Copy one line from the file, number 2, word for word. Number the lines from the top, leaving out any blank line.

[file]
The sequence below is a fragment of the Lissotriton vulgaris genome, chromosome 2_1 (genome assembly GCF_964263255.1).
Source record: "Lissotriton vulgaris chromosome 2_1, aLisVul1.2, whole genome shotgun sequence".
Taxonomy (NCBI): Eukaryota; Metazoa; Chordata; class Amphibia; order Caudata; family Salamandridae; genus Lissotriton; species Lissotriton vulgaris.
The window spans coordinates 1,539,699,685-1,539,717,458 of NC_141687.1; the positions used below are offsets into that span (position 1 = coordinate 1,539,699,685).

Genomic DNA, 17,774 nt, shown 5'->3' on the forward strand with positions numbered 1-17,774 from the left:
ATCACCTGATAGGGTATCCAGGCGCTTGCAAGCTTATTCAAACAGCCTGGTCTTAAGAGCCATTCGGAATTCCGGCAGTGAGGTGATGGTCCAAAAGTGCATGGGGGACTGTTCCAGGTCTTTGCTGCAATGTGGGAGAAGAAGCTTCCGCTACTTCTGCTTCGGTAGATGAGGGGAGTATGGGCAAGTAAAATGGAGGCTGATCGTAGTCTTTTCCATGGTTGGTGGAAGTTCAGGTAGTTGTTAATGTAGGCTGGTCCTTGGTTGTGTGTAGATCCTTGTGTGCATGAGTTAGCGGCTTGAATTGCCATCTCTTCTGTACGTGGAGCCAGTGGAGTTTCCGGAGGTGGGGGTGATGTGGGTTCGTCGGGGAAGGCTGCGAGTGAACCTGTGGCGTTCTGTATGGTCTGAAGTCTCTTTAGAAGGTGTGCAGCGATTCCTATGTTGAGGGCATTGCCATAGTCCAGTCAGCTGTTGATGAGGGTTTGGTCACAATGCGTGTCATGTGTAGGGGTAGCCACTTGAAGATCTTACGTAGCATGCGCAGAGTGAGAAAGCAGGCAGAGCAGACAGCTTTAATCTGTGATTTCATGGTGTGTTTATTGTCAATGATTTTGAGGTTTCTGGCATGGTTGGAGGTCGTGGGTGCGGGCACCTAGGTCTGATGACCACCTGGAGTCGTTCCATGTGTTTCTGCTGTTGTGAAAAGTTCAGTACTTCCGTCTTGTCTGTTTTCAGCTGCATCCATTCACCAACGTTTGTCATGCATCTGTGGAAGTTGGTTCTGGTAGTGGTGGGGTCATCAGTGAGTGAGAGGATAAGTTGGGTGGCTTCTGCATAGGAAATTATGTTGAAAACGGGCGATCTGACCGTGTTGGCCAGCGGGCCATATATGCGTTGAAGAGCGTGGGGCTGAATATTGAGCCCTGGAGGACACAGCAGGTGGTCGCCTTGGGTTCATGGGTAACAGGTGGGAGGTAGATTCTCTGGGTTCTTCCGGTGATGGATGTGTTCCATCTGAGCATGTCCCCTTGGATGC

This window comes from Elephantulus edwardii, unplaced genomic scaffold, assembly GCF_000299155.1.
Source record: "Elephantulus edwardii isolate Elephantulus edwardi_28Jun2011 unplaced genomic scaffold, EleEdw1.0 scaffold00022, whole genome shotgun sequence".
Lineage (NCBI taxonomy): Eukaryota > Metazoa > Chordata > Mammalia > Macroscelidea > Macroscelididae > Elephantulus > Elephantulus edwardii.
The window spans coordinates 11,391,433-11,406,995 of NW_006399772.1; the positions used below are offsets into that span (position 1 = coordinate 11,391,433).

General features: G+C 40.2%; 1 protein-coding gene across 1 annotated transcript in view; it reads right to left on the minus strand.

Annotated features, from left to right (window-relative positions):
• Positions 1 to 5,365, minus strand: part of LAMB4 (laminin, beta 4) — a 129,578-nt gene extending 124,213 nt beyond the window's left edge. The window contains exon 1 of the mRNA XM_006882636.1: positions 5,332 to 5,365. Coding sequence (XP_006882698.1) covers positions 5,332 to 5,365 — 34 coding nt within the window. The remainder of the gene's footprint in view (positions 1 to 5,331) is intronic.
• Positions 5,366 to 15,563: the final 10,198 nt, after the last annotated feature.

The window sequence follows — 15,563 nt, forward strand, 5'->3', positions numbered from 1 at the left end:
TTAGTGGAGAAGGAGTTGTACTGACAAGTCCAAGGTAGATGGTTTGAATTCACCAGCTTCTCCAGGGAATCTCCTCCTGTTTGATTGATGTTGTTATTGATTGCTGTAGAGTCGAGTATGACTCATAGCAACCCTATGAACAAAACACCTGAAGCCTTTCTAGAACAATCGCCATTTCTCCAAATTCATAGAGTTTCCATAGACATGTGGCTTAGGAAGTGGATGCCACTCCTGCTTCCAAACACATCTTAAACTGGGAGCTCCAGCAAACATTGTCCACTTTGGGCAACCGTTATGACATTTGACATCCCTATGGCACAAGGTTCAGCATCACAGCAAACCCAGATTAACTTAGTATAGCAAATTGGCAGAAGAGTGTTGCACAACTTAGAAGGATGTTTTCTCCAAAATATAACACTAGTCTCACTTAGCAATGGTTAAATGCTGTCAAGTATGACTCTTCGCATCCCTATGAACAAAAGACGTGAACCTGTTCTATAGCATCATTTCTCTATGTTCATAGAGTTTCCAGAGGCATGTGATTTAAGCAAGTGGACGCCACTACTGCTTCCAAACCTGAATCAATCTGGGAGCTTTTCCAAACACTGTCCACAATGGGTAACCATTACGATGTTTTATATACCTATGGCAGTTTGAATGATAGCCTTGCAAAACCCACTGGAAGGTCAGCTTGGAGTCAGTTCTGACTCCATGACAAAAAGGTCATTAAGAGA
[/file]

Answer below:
Source record: "Lissotriton vulgaris chromosome 2_1, aLisVul1.2, whole genome shotgun sequence".